They also carry laundry. There’s a spring below the wall with an open structure containing massive wooden sinks for washing clothes. On this particular morning, two women are doing laundry. My observation is that it’s more than the family’s weekly wear. One woman kneels, scrubbing two sizeable rugs spread on the stone slabs next to the communal sinks.
In Hope and Other Dangerous Pursuits, Halima and her three children perch precariously on the edge of the Zodiac, escaping their husband and father who beats Halima black and blue. “A woman must know how to handle her husband,” Halima’s mother reproaches her. Instead, Halima makes the perilous decision to flee, wondering “what would have happened had she, too, gone to Europe like her brothers. Would she have an apartment, a washing machine?”
I know what I’m seeing at the spring in Chefchouen, but what am I looking at? In the context of walking several hours to carry a load of carrots to market or traveling on foot down a mountain to wash clothes, my energized conversations with colleagues and friends about feminism in America seem oddly beside the point.
When next we meet Halima in Hope and Other Dangerous Pursuits, she’s back in Casablanca, reduced to abject poverty, “squatting on the dirt road, waiting for a nod from someone who needed laundry washed or spring cleaning done.”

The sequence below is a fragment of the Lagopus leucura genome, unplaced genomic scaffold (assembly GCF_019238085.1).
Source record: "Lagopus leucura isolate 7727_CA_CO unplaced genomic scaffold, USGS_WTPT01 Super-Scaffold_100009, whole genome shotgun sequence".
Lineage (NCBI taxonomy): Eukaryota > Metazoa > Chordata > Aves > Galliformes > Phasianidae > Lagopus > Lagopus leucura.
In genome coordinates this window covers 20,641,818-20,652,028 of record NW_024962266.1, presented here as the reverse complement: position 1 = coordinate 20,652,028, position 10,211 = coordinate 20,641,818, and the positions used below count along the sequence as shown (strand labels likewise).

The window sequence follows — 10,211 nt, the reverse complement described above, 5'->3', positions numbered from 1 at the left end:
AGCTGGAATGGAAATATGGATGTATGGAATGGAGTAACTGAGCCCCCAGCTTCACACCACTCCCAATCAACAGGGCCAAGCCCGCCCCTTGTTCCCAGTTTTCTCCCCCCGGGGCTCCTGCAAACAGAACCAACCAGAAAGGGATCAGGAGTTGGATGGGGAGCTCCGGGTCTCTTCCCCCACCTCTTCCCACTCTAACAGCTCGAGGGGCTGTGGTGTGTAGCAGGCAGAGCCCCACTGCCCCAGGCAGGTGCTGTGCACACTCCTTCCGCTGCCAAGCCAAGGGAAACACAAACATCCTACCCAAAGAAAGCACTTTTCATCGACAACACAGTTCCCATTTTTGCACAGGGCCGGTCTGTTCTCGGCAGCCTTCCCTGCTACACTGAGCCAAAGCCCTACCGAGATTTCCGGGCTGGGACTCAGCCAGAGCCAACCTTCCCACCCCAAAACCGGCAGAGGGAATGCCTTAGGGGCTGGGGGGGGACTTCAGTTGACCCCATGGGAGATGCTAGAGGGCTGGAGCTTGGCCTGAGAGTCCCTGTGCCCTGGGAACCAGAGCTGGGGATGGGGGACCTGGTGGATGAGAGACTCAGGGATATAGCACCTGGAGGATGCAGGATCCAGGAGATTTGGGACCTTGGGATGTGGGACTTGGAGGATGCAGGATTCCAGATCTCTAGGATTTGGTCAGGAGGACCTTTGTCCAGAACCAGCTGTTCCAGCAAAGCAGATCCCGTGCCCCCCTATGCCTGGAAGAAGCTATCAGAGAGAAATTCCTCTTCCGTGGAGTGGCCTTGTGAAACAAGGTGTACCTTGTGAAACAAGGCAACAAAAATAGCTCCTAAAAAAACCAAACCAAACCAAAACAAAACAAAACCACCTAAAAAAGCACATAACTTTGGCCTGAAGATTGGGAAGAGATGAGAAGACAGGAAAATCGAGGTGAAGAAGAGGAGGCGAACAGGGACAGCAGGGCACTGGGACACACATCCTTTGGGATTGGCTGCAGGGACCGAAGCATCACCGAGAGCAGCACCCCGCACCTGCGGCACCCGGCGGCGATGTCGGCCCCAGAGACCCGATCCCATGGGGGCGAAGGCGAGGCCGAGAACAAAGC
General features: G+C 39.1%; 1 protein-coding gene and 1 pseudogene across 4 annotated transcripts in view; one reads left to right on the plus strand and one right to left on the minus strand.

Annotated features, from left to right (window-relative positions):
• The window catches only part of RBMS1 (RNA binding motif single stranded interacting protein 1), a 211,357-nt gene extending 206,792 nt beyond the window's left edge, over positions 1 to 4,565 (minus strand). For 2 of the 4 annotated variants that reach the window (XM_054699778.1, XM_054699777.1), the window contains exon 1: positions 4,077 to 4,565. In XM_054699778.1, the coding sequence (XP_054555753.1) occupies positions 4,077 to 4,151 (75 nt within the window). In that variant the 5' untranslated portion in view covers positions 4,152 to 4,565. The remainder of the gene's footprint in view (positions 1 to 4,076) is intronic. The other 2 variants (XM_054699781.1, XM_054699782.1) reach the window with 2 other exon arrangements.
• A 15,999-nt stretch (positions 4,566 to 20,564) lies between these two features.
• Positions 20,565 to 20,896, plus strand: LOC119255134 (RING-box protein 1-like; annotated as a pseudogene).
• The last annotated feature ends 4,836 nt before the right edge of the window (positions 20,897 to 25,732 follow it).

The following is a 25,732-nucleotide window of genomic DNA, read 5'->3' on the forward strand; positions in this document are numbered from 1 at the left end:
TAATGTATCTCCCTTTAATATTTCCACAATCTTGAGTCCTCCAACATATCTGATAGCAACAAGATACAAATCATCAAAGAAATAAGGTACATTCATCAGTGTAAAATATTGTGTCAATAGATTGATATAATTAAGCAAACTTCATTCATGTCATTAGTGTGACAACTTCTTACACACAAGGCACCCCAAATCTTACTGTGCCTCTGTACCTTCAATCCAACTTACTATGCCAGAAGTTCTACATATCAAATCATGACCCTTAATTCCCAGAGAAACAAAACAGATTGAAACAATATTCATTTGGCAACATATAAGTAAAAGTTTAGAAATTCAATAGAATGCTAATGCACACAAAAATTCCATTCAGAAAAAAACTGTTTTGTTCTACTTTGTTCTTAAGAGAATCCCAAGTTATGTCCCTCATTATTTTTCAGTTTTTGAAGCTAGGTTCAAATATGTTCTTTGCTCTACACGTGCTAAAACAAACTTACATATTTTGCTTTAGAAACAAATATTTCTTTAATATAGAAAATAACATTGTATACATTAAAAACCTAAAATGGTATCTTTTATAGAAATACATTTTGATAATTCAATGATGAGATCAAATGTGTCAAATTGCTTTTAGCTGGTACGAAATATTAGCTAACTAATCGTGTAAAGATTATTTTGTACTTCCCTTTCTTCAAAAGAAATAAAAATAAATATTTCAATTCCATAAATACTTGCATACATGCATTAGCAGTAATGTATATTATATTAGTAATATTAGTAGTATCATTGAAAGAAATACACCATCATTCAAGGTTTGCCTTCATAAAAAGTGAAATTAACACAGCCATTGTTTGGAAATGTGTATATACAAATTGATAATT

I reflect on laundry back home. In twentieth century Philadelphia, my grandmother washed clothes in a copper washtub that my father describes as oval, nearly a yard long and two feet high. MomMom boiled the clothes in soap and water, using a scrub board for resistant stains. After rinsing, she removed excess water by hand, or with a wringer, then hung the clothes to dry on a clothesline. MomMom was a small woman with four large children—two boys and two girls—and myriad household responsibilities. Despite meager schooling (she did not complete sixth grade), MomMom had a passion for education and for fairness. In the 1920s and 30s, she made sure her boys knew how to wash dishes and mop floors.
Nevertheless, she washed their laundry when they left for college. They sent their dirty clothes home once a week in boxes designed for that purpose and she returned fresh, clean clothing in those same boxes. I’m told that was the custom.